For projects to create or revise courses and develop pedagogy that explore important issues from interdisciplinary or multidisciplinary perspectives.
D. Civic Engagement and Ethics:
For projects to create or revise courses and develop pedagogy that integrate the study of ethics and/or civic engagement as a significant component of the learning objectives or course experiences. Such experiences might include collaborating with co-curricular programs on campus or in the community. This Fellowship is generously supported by the Holstein Program in Ethics at the Starr Center.
Proposals for a Course Development Fellowship should include:
- A brief description of the course topic
- The rationale for proposing this approach to the topic
- An explanation of how the project relates to the focus on the Fellowship requested (i.e., DEI, Innovative Pedagogy, Interdisciplinarity, Civic Engagement and Ethics)
- An explanation of how the project goes beyond the scope of the expected teaching duties and beyond the expected curriculum development of the applicant(s)
- A demonstration of the value of the course for students, department(s), and the institution
- An itemized budget for requests for seed money, including a plan to cover any long-term expenses that the course might require
- If applicable, a statement of needs for Library and Academic Technology resources (hardware, software, databases, staff support)
- A timeline for the project
- Brief letter of support from the Chair(s) of the department(s) involved.
FELLOWSHIPS FOR PROGRAM DEVELOPMENT
The CTL also offers planning grants to bolster an existing interdisciplinary program (minor, concentration, or track) or to explore possibilities for the creation of a new interdisciplinary program (major, minor, concentration, or track. Proposals must involve at leas two full-time members of the faculty. Proposals can request any monetary amount up to $3,000 for each year of a two-year term as Cromwell Fellows.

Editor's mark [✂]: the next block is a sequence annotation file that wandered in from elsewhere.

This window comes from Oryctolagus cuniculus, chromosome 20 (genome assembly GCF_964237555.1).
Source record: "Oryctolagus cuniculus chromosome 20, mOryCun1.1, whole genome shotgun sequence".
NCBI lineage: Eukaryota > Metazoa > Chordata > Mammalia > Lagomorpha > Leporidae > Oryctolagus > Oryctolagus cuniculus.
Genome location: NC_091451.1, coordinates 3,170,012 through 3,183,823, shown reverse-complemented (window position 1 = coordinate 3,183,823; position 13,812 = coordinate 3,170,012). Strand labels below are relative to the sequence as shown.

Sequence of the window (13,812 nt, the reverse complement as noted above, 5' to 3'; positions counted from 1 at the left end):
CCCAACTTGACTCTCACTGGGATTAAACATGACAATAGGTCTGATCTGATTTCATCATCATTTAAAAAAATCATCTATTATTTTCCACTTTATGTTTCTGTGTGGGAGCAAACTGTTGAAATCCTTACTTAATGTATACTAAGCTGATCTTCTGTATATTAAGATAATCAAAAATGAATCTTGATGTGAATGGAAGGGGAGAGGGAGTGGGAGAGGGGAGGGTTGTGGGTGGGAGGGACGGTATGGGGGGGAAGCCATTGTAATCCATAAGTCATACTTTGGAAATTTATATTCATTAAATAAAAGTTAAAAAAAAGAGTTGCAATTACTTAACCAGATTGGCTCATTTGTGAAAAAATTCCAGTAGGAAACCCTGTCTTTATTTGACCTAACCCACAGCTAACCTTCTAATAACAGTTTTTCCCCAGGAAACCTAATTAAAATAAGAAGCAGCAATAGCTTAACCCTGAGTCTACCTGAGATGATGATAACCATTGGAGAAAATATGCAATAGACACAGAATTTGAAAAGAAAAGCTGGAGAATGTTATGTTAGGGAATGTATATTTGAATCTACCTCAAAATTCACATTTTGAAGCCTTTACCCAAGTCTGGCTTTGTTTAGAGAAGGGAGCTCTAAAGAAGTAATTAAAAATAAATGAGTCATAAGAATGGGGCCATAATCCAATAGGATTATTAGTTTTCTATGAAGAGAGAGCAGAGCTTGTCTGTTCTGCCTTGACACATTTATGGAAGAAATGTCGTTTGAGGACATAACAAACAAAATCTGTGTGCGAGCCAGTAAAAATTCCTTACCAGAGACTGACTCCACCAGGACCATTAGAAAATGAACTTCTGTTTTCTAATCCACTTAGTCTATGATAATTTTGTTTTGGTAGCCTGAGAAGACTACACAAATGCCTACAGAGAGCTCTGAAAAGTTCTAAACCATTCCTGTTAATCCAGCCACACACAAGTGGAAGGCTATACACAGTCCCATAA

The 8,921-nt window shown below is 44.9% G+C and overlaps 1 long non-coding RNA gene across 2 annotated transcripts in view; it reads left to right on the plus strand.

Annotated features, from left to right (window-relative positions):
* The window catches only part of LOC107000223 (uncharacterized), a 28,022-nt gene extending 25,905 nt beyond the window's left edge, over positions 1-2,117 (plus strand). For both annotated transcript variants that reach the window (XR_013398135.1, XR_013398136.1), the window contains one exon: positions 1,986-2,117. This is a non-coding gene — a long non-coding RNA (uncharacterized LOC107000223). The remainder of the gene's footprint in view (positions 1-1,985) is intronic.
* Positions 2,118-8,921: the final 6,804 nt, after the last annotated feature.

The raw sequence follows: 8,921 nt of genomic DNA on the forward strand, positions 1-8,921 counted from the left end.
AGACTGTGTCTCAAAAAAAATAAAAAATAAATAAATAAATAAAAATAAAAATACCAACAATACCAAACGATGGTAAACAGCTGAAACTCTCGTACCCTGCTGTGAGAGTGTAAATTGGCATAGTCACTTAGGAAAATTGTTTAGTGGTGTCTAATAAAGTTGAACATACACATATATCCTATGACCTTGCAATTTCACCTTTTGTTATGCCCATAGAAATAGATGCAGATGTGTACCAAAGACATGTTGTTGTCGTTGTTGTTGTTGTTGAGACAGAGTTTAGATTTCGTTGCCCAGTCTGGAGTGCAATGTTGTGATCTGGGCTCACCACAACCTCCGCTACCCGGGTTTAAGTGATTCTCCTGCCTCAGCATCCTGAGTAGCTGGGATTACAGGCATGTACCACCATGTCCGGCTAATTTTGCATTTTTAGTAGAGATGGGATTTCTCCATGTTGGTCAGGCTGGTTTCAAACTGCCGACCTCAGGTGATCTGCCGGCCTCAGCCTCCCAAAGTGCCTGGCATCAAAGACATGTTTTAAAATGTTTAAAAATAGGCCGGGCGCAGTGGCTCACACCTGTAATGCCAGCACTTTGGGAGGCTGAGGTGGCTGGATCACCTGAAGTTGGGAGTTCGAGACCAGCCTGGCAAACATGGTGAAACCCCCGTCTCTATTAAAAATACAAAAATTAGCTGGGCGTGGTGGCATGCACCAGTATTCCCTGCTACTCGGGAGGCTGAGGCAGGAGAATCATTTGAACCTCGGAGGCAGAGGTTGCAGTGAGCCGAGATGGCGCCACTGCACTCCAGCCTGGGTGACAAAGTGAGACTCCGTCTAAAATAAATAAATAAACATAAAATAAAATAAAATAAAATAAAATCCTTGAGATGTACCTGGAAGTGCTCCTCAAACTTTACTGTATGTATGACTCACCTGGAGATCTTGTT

Planning initiatives may include, but are not limited to, the following: a workshop/retreat that brings Washington College faculty together to discuss an existing or new interdisciplinary program and ideas for its future development; invitation to colleagues at other institutions who have initiated programs similar to what we may want to pursue; travel by Washington College faculty to other institutions that have developed programs similar to what we may want to pursue. If you have other ideas for how CTL funds can advance the development of an interdisciplinary program, please feel free to include them in your proposal.
Proposals for a Program Development Fellowship should include:
- A description of how the proposed activities will bolster the program (for existing programs)
- A rationale for why the College ought to consider developing such a program (for prospective new programs)
- A discussion of how the proposed activities will enable the College to explore the potential benefits (and costs) of pursuing such a program
- An estimated timeline for implementation or revamping of the program
- A detailed budget for the proposed activities.
Cromwell Fellows Application From
Selected Projects by Cromwell Fellows
Learning and Applied Behavioral Analysis: Michael Kirchner, Lauren Littlefield, Amanda Sommerfeld
Organic Chemistry: Aaron Amick
First Year Seminar, Cultivating a Maker Mindset: Brian Palmer